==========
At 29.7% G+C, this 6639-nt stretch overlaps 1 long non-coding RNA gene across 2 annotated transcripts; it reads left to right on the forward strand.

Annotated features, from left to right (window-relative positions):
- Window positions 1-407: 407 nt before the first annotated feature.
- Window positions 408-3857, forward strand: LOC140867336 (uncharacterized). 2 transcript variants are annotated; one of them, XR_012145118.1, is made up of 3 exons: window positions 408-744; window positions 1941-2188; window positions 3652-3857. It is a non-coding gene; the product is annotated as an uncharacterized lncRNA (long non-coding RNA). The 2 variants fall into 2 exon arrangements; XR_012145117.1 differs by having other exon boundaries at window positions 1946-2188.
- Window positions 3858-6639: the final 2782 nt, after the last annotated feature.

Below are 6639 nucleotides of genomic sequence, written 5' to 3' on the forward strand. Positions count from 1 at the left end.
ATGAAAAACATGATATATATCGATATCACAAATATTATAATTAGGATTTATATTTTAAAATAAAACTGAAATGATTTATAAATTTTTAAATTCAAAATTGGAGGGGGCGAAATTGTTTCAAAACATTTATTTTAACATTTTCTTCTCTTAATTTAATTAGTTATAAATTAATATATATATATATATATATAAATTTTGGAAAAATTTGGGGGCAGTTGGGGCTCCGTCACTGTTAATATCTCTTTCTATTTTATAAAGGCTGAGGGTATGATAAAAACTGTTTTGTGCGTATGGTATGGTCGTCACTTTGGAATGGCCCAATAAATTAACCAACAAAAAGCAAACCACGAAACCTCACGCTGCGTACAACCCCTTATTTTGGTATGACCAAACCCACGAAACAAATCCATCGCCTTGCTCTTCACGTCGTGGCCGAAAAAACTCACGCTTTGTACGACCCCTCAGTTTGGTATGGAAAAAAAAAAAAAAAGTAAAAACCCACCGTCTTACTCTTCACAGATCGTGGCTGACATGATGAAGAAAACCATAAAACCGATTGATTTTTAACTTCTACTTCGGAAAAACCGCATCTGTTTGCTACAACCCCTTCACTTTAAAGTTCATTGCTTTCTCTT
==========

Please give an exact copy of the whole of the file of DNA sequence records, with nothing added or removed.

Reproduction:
At 29.7% G+C, this 6639-nt stretch overlaps 1 long non-coding RNA gene across 2 annotated transcripts; it reads left to right on the forward strand.

Annotated features, from left to right (window-relative positions):
- Window positions 1-407: 407 nt before the first annotated feature.
- Window positions 408-3857, forward strand: LOC140867336 (uncharacterized). 2 transcript variants are annotated; one of them, XR_012145118.1, is made up of 3 exons: window positions 408-744; window positions 1941-2188; window positions 3652-3857. It is a non-coding gene; the product is annotated as an uncharacterized lncRNA (long non-coding RNA). The 2 variants fall into 2 exon arrangements; XR_012145117.1 differs by having other exon boundaries at window positions 1946-2188.
- Window positions 3858-6639: the final 2782 nt, after the last annotated feature.

Below are 6639 nucleotides of genomic sequence, written 5' to 3' on the forward strand. Positions count from 1 at the left end.
ATGAAAAACATGATATATATCGATATCACAAATATTATAATTAGGATTTATATTTTAAAATAAAACTGAAATGATTTATAAATTTTTAAATTCAAAATTGGAGGGGGCGAAATTGTTTCAAAACATTTATTTTAACATTTTCTTCTCTTAATTTAATTAGTTATAAATTAATATATATATATATATATATAAATTTTGGAAAAATTTGGGGGCAGTTGGGGCTCCGTCACTGTTAATATCTCTTTCTATTTTATAAAGGCTGAGGGTATGATAAAAACTGTTTTGTGCGTATGGTATGGTCGTCACTTTGGAATGGCCCAATAAATTAACCAACAAAAAGCAAACCACGAAACCTCACGCTGCGTACAACCCCTTATTTTGGTATGACCAAACCCACGAAACAAATCCATCGCCTTGCTCTTCACGTCGTGGCCGAAAAAACTCACGCTTTGTACGACCCCTCAGTTTGGTATGGAAAAAAAAAAAAAAAGTAAAAACCCACCGTCTTACTCTTCACAGATCGTGGCTGACATGATGAAGAAAACCATAAAACCGATTGATTTTTAACTTCTACTTCGGAAAAACCGCATCTGTTTGCTACAACCCCTTCACTTTAAAGTTCATTGCTTTCTCTT